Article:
Last month, the Center for American Progress submitted comments to the U.S. Department of Defense regarding its proposed rule on limiting the availability of high-cost credit products to military service members and their families. Read the full comment letter here.
In response to a Pentagon report noting that high-cost predatory loans damage not only the financial security of military families but also the nation’s military readiness, Congress passed the Military Lending Act, or MLA, in 2006. This law limits the spread of predatory loans among military service members and their families by capping interest rates at 36 percent per year instead of the triple-digit annual interest rates often charged by payday and auto title lenders. This is an important step given the financial vulnerability of many young service members. While lenders themselves cannot threaten disciplinary actions, service members can lose their security clearances if they have trouble managing their debts. Indeed, prior to the MLA’s passage, an estimated 80 percent of revoked or denied security clearances in the U.S. Navy resulted from sailors’ financial issues. Moreover, as CAP has noted since the bill was first introduced in Congress, the MLA’s protections against predatory lending make sense not just for the nation’s troops but also for all Americans. The Department of Defense’s proposed rule would strengthen the law by covering a wider range of financial products and closing loopholes that were used to overcharge service members.
The initial implementation of the law was not comprehensive. At first, the MLA only applied to three types of loan products: payday loans, which are loans pledged against one’s next paycheck; auto title loans, which are loans pledged against the value of one’s car; and refund anticipation loans, which are loans taken out against a future tax refund. Thankfully for consumers, refund anticipation loans, which were once a billion-dollar industry, have largely left the market due to administrative changes made by the Internal Revenue Service and bank regulators. And the MLA has effectively addressed many problems with payday and auto title loans made to service members.
Unfortunately, some lenders continue to target service members by exploiting loopholes, such as offering high-cost loans with longer repayment periods that do not meet the MLA’s existing definitions for these three products. In some states, predatory lending that explicitly conflicts with the MLA is perfectly legal. For example, auto title loans under the MLA require a clear car title showing that the car is paid off. But in Arizona, title loans only require the vehicle registration—and using this document does not meet the MLA’s definition of a title loan. Even when states have made good-faith efforts to crack down on high-cost lending to their residents—such as Ohio, where voters strongly supported legislation to end payday lending in a 2008 referendum—the laws have not always been airtight. Many of Ohio’s payday lenders rechartered themselves as mortgage lenders to evade the new law, a move recently upheld by the Ohio Supreme Court.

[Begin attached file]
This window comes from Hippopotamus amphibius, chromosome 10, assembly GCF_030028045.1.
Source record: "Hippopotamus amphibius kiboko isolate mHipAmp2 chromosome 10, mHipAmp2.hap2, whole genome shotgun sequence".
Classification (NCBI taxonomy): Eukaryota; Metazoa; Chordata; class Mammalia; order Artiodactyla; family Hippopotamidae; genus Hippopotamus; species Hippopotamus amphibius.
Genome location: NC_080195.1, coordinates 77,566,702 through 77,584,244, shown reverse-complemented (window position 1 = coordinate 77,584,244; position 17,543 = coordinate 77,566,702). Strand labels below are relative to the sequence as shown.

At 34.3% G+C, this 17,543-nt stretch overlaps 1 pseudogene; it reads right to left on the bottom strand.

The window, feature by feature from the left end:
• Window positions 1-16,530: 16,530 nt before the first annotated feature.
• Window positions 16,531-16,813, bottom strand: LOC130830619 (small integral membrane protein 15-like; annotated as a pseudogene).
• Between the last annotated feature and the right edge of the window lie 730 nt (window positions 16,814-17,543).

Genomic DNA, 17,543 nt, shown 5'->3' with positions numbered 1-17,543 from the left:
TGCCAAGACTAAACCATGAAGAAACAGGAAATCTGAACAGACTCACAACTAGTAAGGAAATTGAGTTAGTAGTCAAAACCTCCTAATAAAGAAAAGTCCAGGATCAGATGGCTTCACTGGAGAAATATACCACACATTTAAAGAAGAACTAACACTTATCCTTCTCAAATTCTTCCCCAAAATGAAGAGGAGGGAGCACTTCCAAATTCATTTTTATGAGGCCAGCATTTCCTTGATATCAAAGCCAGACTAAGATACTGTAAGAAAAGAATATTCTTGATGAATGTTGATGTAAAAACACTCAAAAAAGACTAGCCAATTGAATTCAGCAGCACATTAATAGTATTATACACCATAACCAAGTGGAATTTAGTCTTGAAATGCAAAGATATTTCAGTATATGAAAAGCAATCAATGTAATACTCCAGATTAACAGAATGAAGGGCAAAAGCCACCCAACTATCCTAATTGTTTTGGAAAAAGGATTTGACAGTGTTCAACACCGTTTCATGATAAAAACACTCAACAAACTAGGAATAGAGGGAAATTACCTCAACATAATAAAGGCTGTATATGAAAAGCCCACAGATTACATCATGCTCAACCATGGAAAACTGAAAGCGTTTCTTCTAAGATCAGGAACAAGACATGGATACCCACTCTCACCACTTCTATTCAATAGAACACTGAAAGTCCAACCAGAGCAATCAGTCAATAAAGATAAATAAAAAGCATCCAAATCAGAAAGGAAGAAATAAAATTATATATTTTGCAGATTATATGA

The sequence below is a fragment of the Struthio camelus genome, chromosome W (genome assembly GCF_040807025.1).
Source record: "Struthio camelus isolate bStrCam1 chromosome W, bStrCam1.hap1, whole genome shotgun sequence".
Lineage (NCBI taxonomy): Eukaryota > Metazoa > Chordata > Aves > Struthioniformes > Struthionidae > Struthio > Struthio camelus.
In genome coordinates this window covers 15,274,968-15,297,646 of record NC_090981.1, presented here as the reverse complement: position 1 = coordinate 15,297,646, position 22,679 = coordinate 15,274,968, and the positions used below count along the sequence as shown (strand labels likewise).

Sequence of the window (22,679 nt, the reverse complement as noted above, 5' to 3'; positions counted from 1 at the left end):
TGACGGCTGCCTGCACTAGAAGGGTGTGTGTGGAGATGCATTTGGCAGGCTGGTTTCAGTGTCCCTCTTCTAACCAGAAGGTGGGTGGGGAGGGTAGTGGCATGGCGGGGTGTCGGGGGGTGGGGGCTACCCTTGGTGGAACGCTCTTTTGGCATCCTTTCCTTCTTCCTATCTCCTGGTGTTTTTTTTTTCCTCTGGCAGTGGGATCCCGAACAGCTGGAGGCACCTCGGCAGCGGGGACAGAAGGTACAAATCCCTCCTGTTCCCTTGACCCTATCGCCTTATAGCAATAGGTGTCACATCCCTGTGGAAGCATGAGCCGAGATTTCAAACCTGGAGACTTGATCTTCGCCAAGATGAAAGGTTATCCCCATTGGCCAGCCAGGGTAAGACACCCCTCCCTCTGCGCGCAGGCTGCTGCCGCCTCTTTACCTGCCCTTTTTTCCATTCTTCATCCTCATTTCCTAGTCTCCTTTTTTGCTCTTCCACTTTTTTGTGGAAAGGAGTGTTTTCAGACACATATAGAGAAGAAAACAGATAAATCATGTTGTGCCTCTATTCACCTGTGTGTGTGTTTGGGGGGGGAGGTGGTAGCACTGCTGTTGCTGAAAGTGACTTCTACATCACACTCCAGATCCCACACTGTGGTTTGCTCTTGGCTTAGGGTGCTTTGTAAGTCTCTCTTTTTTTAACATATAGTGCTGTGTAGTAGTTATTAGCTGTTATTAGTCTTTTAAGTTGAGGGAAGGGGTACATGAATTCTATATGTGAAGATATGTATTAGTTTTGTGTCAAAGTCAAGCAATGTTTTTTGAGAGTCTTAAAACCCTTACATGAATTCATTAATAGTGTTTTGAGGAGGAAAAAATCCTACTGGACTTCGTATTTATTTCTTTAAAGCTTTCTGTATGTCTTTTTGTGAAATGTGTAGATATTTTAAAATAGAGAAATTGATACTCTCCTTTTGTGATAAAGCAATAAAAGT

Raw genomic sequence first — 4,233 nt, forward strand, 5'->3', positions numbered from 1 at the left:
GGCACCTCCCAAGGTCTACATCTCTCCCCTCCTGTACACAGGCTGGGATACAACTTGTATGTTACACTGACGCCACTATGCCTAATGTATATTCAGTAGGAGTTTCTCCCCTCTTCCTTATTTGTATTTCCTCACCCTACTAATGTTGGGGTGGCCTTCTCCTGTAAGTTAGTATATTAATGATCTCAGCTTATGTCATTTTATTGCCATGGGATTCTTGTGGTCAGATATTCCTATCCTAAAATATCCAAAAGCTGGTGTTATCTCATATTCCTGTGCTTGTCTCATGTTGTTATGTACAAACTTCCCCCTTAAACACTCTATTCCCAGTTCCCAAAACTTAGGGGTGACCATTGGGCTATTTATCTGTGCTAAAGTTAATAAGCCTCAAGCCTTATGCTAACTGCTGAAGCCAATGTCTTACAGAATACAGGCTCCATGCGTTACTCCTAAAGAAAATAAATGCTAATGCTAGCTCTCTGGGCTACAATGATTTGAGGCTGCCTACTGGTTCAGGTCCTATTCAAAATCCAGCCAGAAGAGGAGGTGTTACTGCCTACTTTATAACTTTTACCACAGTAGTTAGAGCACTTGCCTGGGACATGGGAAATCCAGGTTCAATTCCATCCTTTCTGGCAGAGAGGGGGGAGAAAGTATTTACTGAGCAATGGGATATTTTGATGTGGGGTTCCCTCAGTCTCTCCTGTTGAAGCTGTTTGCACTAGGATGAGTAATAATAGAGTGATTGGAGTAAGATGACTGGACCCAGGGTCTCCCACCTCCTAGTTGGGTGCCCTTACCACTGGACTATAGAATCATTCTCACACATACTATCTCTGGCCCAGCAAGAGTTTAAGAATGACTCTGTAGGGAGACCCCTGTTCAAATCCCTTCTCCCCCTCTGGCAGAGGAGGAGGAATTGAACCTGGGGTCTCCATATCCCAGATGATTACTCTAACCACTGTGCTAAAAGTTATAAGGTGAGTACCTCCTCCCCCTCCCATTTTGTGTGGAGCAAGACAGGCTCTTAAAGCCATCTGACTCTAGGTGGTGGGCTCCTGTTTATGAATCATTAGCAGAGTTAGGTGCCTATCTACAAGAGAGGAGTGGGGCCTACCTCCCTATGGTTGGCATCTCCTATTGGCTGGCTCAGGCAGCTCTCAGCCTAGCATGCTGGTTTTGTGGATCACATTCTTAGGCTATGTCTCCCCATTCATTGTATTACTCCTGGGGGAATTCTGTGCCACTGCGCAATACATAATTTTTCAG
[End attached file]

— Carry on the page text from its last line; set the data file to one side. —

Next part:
The newly proposed rule would take a more comprehensive approach. It would expand the MLA’s 36 percent interest rate cap to virtually all loans made to service members and would include nearly all fees when calculating the annual interest rate charged on a loan, except for some reasonable fees associated with credit cards. Including fees better portrays the true cost of credit. For example, while the maximum annual rate on a payday loan in Virginia is 36 percent, two additional fees lead to an average annual interest rate of 289 percent, though rates can be as high as 819 percent.
The proposed rule would also protect service members in the financial marketplace by ending forced arbitration in service members’ consumer credit disputes. Many financial product contracts include mandatory arbitration clauses, which require consumers to give up their right to sue and instead resolve disputes through arbitration firms selected by the sellers. These clauses deprive consumers of their day in court in favor of a rigged process in which the financial provider pays for the judge and the jury.
Ken Chicosky’s story, as recently reported by The New York Times, demonstrates the significance of these loopholes, which affect military and civilian borrowers alike. Chicosky, a 39-year-old Army veteran in Austin, Texas, was charged $9,346 for a $4,000 title loan that was intended to pay for necessary car repairs. As a veteran, he is not covered under the MLA. But even if he had been nominally covered, the loan he was offered had a 24-month term, far beyond the 181-day limit for loans subject to the MLA. To make matters worse, while he might have been protected under a local ordinance prohibiting title loans that last more than three months, the lender told him he needed to complete the transaction in another town in an effort to evade the three-month limit. The challenges faced by local and state governments in addressing predatory lending practices demonstrate why federal action is needed.
Each year, millions of cash-strapped Americans turn to high-cost loans when they are unable to make ends meet, but the predatory products they use often only make matters worse. By closing loopholes in the MLA, the Department of Defense’s proposed rule would better protect service members from being taken advantage of in the financial marketplace. This rule also sets an example of solid consumer protections against high-cost lending that should apply to all Americans.
Joe Valenti is the Director of Asset Building at the Center for American Progress. Lawrence J. Korb is a Senior Fellow at the Center.